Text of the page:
There are basically two ways to put a more appropriate price on carbon: carbon tax or by implementing a cap and trade system.
Both methods generate revenue that can then be recycled to enable us to change our behaviour, technology, systems, and infrastructure so that we emit less greenhouse gases (GHG) every day.
A carbon tax has the consumer of a fossil fuel pay tax to the government. The rate of that tax for each fuel is calculated based on the GHG emissions released by the burning of that fuel.
Key advantages of a carbon tax as compared to cap and trade include these aspects:
- easy for consumers to see and to understand
- easier and quicker for governments to implement
- relatively low administrative overhead
In order to avoid leakage, carbon pricing needs to be applied as universally as possible. The federal Pan-Canadian Framework on Clean Growth and Climate Change set the price at $10 / tonne starting in 2018 and rising to $50 / tonne in 2022. Provinces who have chosen not to impose a price on carbon are subject to the “federal backstop” in this plan. The price rises on April 1 each year.
In October 2017, the Manitoba government announced their Made-in-Manitoba Climate and Green Plan. This plan was to include a carbon tax of $25 / tonne right away and remain constant for 5-years. However, this was never implemented.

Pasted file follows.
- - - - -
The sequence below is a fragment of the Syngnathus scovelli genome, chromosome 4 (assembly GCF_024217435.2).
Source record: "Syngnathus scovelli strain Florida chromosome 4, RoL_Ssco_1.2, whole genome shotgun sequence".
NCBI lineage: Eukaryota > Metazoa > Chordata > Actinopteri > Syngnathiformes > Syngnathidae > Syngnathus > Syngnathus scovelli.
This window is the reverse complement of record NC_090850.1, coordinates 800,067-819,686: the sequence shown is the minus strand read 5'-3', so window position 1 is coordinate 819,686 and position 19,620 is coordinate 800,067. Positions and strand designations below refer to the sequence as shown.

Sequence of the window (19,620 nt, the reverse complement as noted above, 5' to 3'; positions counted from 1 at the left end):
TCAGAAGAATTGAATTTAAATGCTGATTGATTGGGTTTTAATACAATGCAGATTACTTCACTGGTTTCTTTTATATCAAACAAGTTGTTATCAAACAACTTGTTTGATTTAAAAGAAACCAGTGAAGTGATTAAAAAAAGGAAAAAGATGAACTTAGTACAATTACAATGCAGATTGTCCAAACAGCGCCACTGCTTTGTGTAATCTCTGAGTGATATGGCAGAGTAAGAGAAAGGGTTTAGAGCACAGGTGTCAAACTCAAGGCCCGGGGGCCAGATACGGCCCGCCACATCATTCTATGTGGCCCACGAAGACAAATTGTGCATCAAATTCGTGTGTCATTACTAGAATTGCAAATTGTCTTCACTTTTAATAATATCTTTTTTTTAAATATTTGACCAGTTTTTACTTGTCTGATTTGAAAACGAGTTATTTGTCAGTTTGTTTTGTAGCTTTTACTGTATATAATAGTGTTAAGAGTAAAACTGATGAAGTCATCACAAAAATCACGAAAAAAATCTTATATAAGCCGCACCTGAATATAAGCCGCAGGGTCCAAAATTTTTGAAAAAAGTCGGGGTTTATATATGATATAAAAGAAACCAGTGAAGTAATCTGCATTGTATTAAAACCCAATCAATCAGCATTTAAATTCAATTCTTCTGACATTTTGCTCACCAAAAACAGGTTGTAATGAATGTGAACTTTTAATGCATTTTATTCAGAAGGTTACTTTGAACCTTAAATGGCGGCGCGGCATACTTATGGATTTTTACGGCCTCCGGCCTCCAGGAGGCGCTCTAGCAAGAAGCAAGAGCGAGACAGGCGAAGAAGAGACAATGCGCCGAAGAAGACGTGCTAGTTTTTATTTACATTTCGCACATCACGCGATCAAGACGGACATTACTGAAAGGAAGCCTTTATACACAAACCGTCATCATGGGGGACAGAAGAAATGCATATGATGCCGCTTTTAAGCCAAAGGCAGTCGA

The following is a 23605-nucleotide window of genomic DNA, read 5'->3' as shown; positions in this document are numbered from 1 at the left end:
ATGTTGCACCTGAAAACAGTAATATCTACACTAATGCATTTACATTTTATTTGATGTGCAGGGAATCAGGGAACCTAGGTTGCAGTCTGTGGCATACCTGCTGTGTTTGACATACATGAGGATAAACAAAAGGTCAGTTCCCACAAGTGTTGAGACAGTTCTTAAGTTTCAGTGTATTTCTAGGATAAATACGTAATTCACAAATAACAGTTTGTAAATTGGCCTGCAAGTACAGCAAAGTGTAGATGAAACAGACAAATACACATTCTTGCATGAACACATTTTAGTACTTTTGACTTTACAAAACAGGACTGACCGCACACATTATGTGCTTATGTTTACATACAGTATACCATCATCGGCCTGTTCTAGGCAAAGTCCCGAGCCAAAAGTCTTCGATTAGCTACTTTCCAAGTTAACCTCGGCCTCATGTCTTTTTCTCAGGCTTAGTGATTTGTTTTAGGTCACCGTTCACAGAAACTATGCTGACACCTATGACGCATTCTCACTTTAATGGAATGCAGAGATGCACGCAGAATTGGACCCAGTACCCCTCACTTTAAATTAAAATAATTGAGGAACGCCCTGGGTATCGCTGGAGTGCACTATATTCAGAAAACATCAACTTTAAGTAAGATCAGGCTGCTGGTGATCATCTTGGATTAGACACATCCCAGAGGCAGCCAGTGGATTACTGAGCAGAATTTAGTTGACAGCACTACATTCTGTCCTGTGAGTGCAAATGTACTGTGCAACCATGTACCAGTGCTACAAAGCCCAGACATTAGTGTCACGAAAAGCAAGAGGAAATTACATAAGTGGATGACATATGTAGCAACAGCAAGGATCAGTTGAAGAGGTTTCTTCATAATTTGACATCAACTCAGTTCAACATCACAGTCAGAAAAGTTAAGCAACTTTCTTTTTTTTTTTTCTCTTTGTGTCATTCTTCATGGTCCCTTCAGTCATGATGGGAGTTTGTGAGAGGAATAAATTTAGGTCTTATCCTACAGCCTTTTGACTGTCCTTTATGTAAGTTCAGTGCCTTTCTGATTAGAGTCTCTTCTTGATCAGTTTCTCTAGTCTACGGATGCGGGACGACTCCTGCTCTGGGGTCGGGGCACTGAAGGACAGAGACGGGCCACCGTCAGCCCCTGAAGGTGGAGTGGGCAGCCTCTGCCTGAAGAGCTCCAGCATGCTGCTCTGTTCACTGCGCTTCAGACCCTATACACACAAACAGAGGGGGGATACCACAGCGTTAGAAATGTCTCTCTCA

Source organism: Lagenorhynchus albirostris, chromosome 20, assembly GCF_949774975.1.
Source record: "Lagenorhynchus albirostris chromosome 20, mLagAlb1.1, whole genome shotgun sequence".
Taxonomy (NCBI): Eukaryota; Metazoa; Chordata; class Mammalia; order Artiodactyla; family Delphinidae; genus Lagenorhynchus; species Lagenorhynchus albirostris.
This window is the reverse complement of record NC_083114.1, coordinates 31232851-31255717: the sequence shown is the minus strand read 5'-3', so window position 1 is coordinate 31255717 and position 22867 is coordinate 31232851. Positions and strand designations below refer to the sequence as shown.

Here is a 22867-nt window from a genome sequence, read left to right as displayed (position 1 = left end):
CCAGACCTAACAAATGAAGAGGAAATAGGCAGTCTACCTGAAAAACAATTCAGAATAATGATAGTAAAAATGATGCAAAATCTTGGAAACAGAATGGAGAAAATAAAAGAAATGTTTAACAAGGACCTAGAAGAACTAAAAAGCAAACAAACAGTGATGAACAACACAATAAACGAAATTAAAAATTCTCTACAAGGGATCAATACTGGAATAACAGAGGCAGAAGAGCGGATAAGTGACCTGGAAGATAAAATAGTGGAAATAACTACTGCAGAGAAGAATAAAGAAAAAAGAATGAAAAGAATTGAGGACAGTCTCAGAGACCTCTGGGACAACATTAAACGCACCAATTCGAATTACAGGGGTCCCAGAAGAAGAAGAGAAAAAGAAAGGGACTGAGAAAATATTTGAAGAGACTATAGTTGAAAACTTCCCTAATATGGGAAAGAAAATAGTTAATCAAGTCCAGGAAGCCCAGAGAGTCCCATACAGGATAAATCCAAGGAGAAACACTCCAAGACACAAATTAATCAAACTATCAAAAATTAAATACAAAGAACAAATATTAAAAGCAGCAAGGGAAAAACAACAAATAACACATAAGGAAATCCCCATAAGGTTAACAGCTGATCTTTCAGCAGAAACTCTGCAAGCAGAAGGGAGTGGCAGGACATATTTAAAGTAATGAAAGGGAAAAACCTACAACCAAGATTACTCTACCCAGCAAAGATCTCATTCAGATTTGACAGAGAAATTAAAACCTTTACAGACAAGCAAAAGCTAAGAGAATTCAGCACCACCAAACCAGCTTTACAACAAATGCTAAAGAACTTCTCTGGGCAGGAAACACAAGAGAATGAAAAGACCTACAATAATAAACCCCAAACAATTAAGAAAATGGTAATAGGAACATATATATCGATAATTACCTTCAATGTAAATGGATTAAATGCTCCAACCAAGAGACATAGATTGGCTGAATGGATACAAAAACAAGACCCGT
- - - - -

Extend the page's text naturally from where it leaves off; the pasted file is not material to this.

Since Manitoba is not collecting carbon revenue, it does not have access to funds that could be recycled in programs that would help us move away from fossil fuel dependence. Instead, the Canadian federal government is collecting the carbon tax and returning most of that revenue from Manitobans back to Manitobans. This “dividend” is returned as a Climate Action Incentive (CAI) payment.
Initially, the CAI was returned as a single payment at income tax time. Starting in July 2022 Manitobans will automatically receive CAI payments four times a year.
In 2022-23, the CAI payments mean a family of four in Manitoba will receive $832 for the year. Families in rural and small communities are eligible to receive an extra 10 per cent.
The following table shows the impact various carbon prices would have on the price of fossil fuels that Manitobans typically buy.
To put this in perspective, each $10/tonne that the carbon tax is raised will increase the cost of a 50 litre gasoline fill-up by $1.16. (If gasoline is $1.50/litre, a 50 litre fill-up costs $75) And currently, most of those payments are returned in Climate Action Incentive payments.
|Year||Cost per tonne CO2e||Additional cost per litre gasoline||Additional cost per litre diesel fuel||Additional cost per m3 natural gas|
|2018-19||$10||2.33 ¢/L||2.74 ¢/L||1.96 ¢/m3|
|2019-20||$20||4.65 ¢/L||5.48 ¢/L||3.91 ¢/m3|
|$25||5.83 ¢/L||6.85 ¢/L||4.90 ¢/m3|
|2020-21||$30||6.98 ¢/L||8.21 ¢/L||5.87 ¢/m3|
|2021-22||$40||9.30 ¢/L||10.95 ¢/L||7.83 ¢/m3|
|2022-23||$50||11.63 ¢/L||13.69 ¢/L||9.79 ¢/m3|
|$100||23.3 ¢/L||27.4 ¢/L||19.6 ¢/m3|
|$200||46.6 ¢/L||54.8 ¢/L||39.2 ¢/m3|